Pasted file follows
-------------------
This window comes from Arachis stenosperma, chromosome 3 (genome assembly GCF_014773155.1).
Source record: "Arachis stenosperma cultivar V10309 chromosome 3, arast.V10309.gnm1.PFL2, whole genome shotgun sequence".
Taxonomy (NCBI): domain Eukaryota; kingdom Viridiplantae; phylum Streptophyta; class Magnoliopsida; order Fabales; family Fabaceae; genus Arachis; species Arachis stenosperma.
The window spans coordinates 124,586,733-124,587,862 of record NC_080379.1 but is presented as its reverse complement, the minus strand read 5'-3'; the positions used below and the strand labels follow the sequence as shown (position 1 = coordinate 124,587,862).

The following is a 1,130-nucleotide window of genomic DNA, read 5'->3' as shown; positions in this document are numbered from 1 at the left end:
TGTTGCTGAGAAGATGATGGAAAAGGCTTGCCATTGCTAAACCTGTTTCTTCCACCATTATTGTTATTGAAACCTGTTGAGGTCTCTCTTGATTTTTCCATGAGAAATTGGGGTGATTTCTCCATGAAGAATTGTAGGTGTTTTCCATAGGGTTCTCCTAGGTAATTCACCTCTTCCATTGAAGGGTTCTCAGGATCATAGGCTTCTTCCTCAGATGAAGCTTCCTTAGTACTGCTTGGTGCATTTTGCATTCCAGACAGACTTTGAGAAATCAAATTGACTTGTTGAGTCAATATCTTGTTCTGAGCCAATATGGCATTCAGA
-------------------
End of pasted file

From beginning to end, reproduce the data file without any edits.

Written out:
This window comes from Arachis stenosperma, chromosome 3 (genome assembly GCF_014773155.1).
Source record: "Arachis stenosperma cultivar V10309 chromosome 3, arast.V10309.gnm1.PFL2, whole genome shotgun sequence".
Taxonomy (NCBI): domain Eukaryota; kingdom Viridiplantae; phylum Streptophyta; class Magnoliopsida; order Fabales; family Fabaceae; genus Arachis; species Arachis stenosperma.
The window spans coordinates 124,586,733-124,587,862 of record NC_080379.1 but is presented as its reverse complement, the minus strand read 5'-3'; the positions used below and the strand labels follow the sequence as shown (position 1 = coordinate 124,587,862).

The following is a 1,130-nucleotide window of genomic DNA, read 5'->3' as shown; positions in this document are numbered from 1 at the left end:
TGTTGCTGAGAAGATGATGGAAAAGGCTTGCCATTGCTAAACCTGTTTCTTCCACCATTATTGTTATTGAAACCTGTTGAGGTCTCTCTTGATTTTTCCATGAGAAATTGGGGTGATTTCTCCATGAAGAATTGTAGGTGTTTTCCATAGGGTTCTCCTAGGTAATTCACCTCTTCCATTGAAGGGTTCTCAGGATCATAGGCTTCTTCCTCAGATGAAGCTTCCTTAGTACTGCTTGGTGCATTTTGCATTCCAGACAGACTTTGAGAAATCAAATTGACTTGTTGAGTCAATATCTTGTTCTGAGCCAATATGGCATTCAGA